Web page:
Varanasi Again – 72: Last evening in Varanasi

We took a different route this time, to return to our hotel situated near the cantonment area of Varanasi. This was the route we have already talked about in our previous blog – ‘And the other places we may go’. When one is entering the gate, the Lion gate, of the university, one may choose to go either left or right, if one doesn’t want to enter the university. The road to the left takes one through a crowded thoroughfare and onwards towards the pontoon bridge (maybe the bridge has been dismantled now?) and thus to the Ramnagar fort. If, however, one turns right, one goes along a road which skirts the university wall, and leads to Nariya or Sundarpur and DLW, and thence to the two railway stations in Varanasi.

It had been a long time since I saw that part of the city, and hence we chose to take the road which doesn’t go to Ramnagar. The road led us, as I have already mentioned, along the wall of the university, and through the congested market selling medical wares. Along the way we could see the new Superspecialty block which had come up after we left the university (which was a long time ago!!). The road led, after some time, to a trisection. If we had kept on going straight, we would have, again, travelled along the university wall, and driven past the faculty residences, and finally exited on to the Prayagraj Bypass road (maybe?). But we did not take this route. Instead we turned right from the trisection on to the road which lead us through Sundarpur (the place of our Community medicine posting – another story for another time!!), DLW and thence through the (former) Maduadiha railway station which had recently been rechristened as Kashi railway station, and then to the main Varanasi railway station, on to and then under the Andhra bridge and then towards our hotel near the Varuna bridge, which forms the ‘classical’ border of the city of Varanasi.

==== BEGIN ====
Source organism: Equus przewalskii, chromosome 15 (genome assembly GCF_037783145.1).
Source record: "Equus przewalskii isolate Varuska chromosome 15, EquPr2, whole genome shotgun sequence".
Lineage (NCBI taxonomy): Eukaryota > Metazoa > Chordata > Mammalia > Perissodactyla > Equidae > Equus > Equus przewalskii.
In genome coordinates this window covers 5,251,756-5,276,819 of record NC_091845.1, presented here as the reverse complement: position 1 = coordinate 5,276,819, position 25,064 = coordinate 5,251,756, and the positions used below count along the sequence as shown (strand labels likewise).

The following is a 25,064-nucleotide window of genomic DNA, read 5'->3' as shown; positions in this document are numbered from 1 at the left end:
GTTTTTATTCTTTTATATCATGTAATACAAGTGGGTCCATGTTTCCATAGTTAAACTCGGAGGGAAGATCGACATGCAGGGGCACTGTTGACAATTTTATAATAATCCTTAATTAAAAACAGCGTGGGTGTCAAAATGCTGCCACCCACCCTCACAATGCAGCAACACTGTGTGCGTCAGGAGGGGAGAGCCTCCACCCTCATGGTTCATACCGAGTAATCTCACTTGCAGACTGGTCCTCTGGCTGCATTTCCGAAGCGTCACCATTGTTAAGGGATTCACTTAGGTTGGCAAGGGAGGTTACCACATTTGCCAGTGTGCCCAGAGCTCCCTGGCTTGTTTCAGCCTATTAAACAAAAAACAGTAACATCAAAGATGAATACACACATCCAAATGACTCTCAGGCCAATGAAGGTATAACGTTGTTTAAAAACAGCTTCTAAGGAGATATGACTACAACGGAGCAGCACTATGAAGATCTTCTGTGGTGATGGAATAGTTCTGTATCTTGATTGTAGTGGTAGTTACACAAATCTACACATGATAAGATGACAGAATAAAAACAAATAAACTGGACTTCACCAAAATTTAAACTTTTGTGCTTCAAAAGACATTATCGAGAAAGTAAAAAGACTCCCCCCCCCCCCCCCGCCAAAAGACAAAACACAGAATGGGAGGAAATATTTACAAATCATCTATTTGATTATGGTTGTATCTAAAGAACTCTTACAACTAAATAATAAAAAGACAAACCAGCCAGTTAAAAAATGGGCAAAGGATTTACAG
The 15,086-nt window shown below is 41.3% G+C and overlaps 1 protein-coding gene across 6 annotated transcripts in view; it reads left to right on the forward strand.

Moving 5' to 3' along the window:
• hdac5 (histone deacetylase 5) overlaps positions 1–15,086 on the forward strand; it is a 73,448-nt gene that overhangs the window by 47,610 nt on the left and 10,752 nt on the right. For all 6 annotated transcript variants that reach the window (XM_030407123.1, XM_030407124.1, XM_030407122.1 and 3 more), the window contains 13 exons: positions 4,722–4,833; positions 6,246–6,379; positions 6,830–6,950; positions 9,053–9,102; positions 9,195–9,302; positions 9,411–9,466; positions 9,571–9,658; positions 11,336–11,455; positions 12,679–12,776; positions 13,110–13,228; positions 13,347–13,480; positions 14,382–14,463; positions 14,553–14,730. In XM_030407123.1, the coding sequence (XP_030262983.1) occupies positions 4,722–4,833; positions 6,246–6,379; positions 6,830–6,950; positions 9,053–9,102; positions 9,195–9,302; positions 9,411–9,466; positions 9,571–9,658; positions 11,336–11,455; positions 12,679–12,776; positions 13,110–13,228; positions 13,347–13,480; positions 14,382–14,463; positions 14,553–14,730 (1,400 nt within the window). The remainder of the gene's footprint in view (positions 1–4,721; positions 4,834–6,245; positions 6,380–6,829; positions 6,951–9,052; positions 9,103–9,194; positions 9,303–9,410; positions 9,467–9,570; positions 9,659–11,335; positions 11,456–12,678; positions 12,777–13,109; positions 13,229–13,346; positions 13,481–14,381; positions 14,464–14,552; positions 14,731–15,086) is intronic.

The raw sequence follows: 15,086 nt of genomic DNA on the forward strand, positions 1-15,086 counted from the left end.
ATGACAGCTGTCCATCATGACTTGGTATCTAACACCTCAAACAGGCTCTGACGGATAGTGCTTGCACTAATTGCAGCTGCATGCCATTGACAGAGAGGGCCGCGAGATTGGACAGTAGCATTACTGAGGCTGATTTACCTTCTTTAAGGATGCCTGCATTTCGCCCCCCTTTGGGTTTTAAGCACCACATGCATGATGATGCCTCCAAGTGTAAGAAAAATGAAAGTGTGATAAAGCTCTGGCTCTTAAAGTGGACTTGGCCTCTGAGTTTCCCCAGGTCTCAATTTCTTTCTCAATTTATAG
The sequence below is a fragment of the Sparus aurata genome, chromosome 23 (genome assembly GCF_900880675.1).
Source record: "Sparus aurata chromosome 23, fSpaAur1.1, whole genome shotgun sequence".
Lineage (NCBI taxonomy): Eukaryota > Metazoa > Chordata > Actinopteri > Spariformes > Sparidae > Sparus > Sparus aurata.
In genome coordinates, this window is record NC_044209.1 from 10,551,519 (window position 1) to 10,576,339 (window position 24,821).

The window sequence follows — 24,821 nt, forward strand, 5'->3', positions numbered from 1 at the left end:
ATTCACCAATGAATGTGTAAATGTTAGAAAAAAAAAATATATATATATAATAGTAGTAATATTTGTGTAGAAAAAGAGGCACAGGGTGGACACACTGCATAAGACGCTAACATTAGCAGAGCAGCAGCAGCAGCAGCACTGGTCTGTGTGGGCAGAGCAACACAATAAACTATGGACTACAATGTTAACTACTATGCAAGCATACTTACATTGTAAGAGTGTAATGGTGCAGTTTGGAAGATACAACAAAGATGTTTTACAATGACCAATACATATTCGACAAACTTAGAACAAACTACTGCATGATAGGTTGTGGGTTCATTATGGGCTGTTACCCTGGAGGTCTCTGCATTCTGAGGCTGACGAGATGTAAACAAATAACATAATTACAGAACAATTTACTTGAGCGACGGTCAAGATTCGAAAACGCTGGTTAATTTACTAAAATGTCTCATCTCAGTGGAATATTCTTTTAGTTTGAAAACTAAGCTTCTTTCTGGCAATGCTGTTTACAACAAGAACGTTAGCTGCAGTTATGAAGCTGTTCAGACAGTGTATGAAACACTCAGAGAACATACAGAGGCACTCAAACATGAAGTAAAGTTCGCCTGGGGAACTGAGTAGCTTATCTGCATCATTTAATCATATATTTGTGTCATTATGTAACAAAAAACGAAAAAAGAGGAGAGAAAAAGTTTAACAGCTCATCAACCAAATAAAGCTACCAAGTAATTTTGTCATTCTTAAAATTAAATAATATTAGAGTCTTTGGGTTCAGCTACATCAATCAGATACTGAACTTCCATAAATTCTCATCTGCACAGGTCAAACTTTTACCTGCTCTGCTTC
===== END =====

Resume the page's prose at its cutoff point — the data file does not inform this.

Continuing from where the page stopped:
On our way, we crossed Taksaal, Hindi for ‘mint’ as in coinage, which was not actually a mint and did not mint coins. It was, instead, a movie theatre. Since long, Taksaal has always been associated with, in my memory, the movie ‘Dil to Pagal Hai’, a Shah Rukh Khan starrer musical dance drama. This was the movie which we went to see, in a motley group of girls and boys (another first!!) on the first day of its screening and, to top it all, extracted Vaishali from her pharmacology lab for the same. That was some adventure!! But that is another story, for another time.

Although it was still evening when we entered the hotel, the sun had gone, and the sky had darkened. There was a happy nip in the air, and the cacophony of the traffic had changed to a different decibel, a different pitch. I got down from the car, stretched my back, and looked around. The scene around me seemed like a half remembered dream, some places, buildings, streets evoking a memory, others drawing a blank.

‘You go ahead, I will join you soon,’ I said to Vaishali and the kids.

‘Ok,’ Vaishali said, nodding knowingly.

She knew what I was doing. I wanted a smoke, in peace, with the solitude of my thoughts even in the midst of the din of the traffic. Some time to hear myself talk, to lay my past to rest, or dig it up and examine it again, to counsel myself, to live ‘the days’ again, to ruminate, meditate, to have my ‘me time’……..feel the tobacco smoke move through my airways, and then hit the veins in my head, feel the familiar sting in my nostrils, the noxious smoke irritating the eyes and nose as always, feel the familiar giddiness, the mild cramp in the bowels, the relaxing of all muscles……..

‘Don’t take too long,’ she said turning back once more; they had almost reached the glass doors of the hotel lobby. I waved to her, signalling my assent and quickly descended into my reverie again, even while I walked to the nearest shack selling my favourite poison, in a dark corner of that road in Varanasi.

To be continued…………………………..

Check out these Amazon Bestsellers from the author –

The Battle of Panchavati and Other Stories from Indian Scriptures
Daffodils: A Bouquet of Short Stories

By Divya Narain

Additional Professor in Plastic Surgery, doting father, loving husband, newbie author. Love travel and literature. Love reading religion, politics and history!

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